Personally, working for challenger brands will always have a special place in my heart. For me, there is nothing more satisfying than seeing something you created really taking off. Done correctly, design work for challenger brands can result in a massive sales hike and a rapid increase in popularity. The ideal situation is that one of these brands is so successful that it suddenly becomes a big brand and, of course, you are already part of the team.
Photo: Natura Siberica, range of shampoos
To show this is not a hypothetical situation, this is exactly what happened to us when we started work on Russian health and beauty brand Natura Siberica. It is a brand that we created and took to market, taking it from a standing start to achieving a turnover of £30m in the space of three years.
The middle ground
It is obvious that big brands and challenger brands are at opposite ends of the scale. One offers money, status, stability, but limited creativity, whilst the other offers a wealth of creative potential, but comes with a degree of uncertainty. With this in mind, it is probably hard to consider a best of both worlds situation.
I suggest that this actually lies in own brand products. Not only do you have the security and financial backing of a well-known brand, but you also tend to get more of a creative license and are basically designing something from scratch.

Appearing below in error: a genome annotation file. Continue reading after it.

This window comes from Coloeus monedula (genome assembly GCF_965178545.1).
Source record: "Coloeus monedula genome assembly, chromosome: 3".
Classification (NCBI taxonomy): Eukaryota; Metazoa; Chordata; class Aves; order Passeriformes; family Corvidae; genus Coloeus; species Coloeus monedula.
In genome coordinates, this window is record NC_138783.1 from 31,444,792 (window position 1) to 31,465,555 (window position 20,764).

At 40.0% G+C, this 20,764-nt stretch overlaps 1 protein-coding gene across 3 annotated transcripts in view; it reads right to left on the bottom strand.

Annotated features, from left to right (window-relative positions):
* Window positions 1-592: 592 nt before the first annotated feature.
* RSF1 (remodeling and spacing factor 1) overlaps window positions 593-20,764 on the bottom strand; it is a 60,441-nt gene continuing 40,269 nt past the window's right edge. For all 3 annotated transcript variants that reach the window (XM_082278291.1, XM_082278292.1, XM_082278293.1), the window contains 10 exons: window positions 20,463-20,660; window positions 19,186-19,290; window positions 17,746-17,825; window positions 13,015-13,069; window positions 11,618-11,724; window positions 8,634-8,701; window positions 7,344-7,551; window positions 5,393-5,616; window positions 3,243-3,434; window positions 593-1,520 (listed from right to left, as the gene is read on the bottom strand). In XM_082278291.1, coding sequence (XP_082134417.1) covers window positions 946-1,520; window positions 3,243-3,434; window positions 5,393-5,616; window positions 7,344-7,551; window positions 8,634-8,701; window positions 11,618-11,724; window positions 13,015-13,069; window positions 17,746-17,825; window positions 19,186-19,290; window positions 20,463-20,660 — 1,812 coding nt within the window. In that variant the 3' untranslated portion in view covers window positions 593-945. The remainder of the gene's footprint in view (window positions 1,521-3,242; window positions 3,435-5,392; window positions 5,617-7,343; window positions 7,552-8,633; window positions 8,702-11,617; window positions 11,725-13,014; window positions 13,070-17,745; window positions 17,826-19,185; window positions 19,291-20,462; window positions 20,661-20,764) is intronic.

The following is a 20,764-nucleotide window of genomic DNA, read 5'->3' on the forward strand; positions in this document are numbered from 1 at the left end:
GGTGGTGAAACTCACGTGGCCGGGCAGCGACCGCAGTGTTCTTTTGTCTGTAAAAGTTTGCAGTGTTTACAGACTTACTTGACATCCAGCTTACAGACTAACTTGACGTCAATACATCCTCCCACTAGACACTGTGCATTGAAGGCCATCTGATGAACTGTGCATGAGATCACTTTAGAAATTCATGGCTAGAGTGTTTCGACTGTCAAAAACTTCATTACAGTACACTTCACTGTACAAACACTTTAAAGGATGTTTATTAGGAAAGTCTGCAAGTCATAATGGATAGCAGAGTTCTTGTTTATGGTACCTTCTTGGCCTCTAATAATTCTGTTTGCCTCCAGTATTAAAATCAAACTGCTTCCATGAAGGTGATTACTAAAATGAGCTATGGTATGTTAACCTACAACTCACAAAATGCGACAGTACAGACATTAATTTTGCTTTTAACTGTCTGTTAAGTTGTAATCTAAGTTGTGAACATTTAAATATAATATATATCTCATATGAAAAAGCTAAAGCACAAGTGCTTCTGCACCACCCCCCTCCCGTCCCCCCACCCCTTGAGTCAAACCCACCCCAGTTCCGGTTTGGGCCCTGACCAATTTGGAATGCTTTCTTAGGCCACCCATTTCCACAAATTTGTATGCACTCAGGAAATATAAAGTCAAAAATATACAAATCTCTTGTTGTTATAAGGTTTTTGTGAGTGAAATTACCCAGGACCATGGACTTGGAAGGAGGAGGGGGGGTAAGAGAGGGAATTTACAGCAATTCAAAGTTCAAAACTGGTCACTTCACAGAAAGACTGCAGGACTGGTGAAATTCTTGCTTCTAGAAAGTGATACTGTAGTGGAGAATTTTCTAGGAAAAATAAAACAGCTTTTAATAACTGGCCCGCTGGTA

Own brand offerings tend to be about injecting designs with emotion, humour and a quirkiness that means they will not simply blend in when placed on the shelf. It is about giving the product its own environment through the packaging, and own-brand and NPD give a much greater scope to do this.
Our work with DVD rental leaders Blockbuster is a prime example of this in practice. We were tasked with creating an identity for the company’s own confectionery range.
Photo: confectionery range for Blockbuster
We wanted to use the packaging design to reflect Blockbuster’s reputation as a movie specialist, and by doing so, position the confectionary as a natural choice for film fans. The tag line ‘Movielicious’ was developed to create a natural affinity between the big screen and the confectionary and we used 50’s black and white imagery to hark back to the iconic age of movies.
This also presented us with the opportunity to inject some of the tongue-in-cheek humour associated with the 50’s, adding slogans to the packaging to tie in with the images. For both parties, it was about creating a fun, humorous and quirky offering that fitted in with the relaxed nature of a movie night at home. This range has been incredibly successful and, five years down the line, we are still refreshing and developing more and more products for Blockbuster. The British public, in particular, engage with packaging that is humorous or emotive, this is our task everyday, to create a little piece of magic for the shelf.
I am certainly not saying that taking this varied approach will be the solution to all problems for every agency. All I am saying is that it is an approach that has worked for us and could well be something to consider. For us as designers, the last thing we want is to be pigeonholed. They say ‘variety is the spice of life’ and for me, when it comes to packaging design, not a truer word has been spoken.
About the Author
David Rogers is the owner and creative partner of Nottingham-based packaging and brand design consultancy We Are Pure, which works with some major national brands such as Unilever, Trevor Sorbie and Blockbuster and many international/local brands, specifically, in Russia.